Nobody can be expert on everything, and when one is inexpert on a topic at hand, one must judge both the capabilities and the honesty of those presenting as experts.
This is the less sinister (but no less disastrous – see Lou Grinzo’s latest jeremiad) aspect of the world’s intransigence in dealing with the carbon problem.
People don’t believe us because 1) our competencies are not especially visible to them 2) our message seems improbable 3) what we say reminds them of superstitious, excessive, innumerate apocalyptic green radicalism (and is embraced by green radicals) and 4) what we recommend is spending on specific expensive projects that would be otherwise unnecessary or premature. This is even before the professional liars come in to muddy the waters.
Against this we have, only, a genuine scientific consensus to show. And that showing can easily be weakened by a concerted effort by fringe characters, as we have seen.
But never mind that. Most will concede that the field, as represented by IPCC, rightly or wrongly is solidly behind a range of opinion that, if correct, makes current policy toward carbon emissions flatly insane.
So how should a skeptical person who does not have the inclination to look into the details evaluate the consensus?
One approach to this is to ask whether scientific consensus opinions still fail spectacularly (in the way phlogiston or the luminiferous ether did)?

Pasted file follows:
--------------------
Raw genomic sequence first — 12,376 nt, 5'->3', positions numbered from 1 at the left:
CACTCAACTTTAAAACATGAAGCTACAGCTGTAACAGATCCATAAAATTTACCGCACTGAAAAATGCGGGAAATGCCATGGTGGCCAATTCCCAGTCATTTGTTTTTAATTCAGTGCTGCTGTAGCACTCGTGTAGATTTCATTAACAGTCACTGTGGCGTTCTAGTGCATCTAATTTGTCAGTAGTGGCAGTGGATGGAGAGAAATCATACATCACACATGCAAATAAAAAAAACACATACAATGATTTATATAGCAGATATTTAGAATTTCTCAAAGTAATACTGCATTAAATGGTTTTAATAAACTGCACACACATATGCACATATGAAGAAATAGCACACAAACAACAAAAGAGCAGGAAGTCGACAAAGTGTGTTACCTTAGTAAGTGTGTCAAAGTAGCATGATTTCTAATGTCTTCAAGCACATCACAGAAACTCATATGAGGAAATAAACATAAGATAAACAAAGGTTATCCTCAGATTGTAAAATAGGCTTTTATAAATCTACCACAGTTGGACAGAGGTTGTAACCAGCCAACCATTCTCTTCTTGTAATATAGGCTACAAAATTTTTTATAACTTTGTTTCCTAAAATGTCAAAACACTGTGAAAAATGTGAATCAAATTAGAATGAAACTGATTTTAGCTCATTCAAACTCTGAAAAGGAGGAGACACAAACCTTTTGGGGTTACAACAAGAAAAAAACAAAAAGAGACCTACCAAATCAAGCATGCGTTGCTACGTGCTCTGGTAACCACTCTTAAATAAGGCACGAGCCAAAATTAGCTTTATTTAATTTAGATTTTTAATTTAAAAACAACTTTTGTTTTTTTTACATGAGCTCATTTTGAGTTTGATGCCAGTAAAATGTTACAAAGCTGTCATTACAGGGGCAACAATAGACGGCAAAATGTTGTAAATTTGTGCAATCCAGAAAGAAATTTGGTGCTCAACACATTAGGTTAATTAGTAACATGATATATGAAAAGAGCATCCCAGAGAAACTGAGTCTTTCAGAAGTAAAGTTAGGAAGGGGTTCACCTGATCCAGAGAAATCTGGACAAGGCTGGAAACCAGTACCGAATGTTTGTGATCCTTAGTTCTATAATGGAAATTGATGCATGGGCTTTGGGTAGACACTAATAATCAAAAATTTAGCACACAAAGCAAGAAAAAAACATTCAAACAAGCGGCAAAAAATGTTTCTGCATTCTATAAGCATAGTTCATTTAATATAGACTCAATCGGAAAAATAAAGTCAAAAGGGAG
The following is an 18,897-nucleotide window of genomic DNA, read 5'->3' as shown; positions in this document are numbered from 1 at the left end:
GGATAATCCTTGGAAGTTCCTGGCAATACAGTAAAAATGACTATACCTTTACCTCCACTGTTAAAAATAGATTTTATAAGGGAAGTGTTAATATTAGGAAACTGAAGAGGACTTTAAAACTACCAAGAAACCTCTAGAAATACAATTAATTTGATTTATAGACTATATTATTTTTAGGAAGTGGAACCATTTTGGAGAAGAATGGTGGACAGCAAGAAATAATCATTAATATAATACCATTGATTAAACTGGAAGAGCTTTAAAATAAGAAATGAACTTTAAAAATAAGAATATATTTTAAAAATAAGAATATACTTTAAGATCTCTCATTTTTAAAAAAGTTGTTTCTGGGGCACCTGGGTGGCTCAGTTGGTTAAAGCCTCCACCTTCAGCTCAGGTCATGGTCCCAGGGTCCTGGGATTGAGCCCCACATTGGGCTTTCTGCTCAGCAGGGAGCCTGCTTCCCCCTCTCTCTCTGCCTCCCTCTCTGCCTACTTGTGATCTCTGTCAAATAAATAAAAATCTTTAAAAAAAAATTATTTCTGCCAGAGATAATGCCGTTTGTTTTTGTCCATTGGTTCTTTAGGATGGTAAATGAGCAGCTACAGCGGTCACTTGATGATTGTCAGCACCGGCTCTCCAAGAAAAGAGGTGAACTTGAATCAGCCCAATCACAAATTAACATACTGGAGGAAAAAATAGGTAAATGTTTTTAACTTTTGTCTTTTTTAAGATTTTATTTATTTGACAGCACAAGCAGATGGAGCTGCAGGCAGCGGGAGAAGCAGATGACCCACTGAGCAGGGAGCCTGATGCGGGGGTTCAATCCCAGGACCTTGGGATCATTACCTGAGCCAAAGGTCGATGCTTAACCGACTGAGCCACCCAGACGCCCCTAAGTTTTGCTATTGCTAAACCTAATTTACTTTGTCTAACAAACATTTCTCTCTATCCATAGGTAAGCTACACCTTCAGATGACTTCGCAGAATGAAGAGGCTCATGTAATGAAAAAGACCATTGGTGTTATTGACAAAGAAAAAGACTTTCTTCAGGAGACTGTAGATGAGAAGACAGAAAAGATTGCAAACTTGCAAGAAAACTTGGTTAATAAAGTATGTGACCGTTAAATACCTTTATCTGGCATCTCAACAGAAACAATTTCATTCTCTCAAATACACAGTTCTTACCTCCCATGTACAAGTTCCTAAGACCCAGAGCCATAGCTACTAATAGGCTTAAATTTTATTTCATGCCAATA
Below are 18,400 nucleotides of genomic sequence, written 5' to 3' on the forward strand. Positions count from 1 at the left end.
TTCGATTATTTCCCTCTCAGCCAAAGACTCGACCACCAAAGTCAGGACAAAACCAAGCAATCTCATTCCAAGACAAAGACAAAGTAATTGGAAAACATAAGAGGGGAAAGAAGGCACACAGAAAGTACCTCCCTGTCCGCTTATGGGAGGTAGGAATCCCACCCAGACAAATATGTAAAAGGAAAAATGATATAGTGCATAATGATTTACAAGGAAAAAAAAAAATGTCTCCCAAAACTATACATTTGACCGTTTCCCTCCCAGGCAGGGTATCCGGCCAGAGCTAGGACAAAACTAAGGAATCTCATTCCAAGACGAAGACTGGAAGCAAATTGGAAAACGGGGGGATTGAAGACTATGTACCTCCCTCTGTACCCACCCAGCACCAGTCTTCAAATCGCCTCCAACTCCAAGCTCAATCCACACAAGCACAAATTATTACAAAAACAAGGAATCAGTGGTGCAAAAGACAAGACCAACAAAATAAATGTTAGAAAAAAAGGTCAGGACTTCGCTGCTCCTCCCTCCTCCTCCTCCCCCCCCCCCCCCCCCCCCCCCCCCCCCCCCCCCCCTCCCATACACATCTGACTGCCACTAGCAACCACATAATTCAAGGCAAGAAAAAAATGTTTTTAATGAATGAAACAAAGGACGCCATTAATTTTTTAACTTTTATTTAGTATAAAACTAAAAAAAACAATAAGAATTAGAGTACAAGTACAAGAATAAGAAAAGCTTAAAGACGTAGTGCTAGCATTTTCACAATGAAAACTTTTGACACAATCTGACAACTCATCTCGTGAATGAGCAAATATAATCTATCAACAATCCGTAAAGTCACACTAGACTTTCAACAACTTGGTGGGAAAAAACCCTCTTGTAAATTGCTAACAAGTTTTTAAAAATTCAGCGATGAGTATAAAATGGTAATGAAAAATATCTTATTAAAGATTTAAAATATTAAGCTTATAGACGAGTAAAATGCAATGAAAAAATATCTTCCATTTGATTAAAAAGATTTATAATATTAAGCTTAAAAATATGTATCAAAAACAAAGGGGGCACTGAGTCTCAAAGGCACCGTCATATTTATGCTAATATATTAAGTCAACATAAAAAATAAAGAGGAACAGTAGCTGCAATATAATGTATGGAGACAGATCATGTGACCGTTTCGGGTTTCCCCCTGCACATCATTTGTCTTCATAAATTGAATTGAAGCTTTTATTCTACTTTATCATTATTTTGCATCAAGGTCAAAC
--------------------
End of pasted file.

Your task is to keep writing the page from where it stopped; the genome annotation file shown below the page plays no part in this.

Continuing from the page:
To this, one can rejoin that we are not discussing the validity of a hypothesis. The “global warming hypothesis” is not in the same category as phlogiston or luminiferous ether. We are not asking about the mechanism of an observed phenomenon. We are not asking whether some process is or is not a part of nature. Rather, we are asking about the amplitude, the extent or the amount of a generally agreed phenomenon. This quantity is often boiled down to the equilibrium sensitivity of the earth’s mean surface temperature to a doubling of CO2; the infamous “sensitivity”. It is not a perfect boiling down of the problem but it is a very useful one.
The IPCC-reported consensus has S in the range 2.0 to 4.5, with a best bet of 2.7 or so. This is enough to yield expectations of enormously disruptive changes in the world’s climate in the lifetimes of people now living.